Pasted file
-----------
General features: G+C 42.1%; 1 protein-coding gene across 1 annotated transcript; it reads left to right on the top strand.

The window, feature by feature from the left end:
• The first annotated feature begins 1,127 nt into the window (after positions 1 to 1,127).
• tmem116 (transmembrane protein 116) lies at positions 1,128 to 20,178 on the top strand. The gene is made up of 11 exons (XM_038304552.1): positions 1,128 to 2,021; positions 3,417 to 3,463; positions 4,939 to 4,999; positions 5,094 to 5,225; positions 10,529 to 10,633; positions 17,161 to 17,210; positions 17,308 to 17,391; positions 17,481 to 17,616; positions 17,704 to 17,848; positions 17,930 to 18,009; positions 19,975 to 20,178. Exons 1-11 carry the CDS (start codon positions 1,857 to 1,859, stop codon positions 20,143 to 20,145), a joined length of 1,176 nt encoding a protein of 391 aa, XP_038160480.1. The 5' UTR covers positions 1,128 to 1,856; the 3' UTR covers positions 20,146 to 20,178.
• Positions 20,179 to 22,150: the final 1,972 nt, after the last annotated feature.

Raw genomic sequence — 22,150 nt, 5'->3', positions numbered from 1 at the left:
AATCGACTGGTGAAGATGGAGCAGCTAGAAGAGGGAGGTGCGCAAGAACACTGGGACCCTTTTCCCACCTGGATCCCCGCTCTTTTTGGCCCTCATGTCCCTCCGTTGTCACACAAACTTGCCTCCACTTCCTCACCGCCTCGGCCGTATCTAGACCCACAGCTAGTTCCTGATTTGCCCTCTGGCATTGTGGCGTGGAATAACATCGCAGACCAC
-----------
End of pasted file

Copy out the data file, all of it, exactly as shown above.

General features: G+C 42.1%; 1 protein-coding gene across 1 annotated transcript; it reads left to right on the top strand.

The window, feature by feature from the left end:
• The first annotated feature begins 1,127 nt into the window (after positions 1 to 1,127).
• tmem116 (transmembrane protein 116) lies at positions 1,128 to 20,178 on the top strand. The gene is made up of 11 exons (XM_038304552.1): positions 1,128 to 2,021; positions 3,417 to 3,463; positions 4,939 to 4,999; positions 5,094 to 5,225; positions 10,529 to 10,633; positions 17,161 to 17,210; positions 17,308 to 17,391; positions 17,481 to 17,616; positions 17,704 to 17,848; positions 17,930 to 18,009; positions 19,975 to 20,178. Exons 1-11 carry the CDS (start codon positions 1,857 to 1,859, stop codon positions 20,143 to 20,145), a joined length of 1,176 nt encoding a protein of 391 aa, XP_038160480.1. The 5' UTR covers positions 1,128 to 1,856; the 3' UTR covers positions 20,146 to 20,178.
• Positions 20,179 to 22,150: the final 1,972 nt, after the last annotated feature.

Raw genomic sequence — 22,150 nt, 5'->3', positions numbered from 1 at the left:
AATCGACTGGTGAAGATGGAGCAGCTAGAAGAGGGAGGTGCGCAAGAACACTGGGACCCTTTTCCCACCTGGATCCCCGCTCTTTTTGGCCCTCATGTCCCTCCGTTGTCACACAAACTTGCCTCCACTTCCTCACCGCCTCGGCCGTATCTAGACCCACAGCTAGTTCCTGATTTGCCCTCTGGCATTGTGGCGTGGAATAACATCGCAGACCAC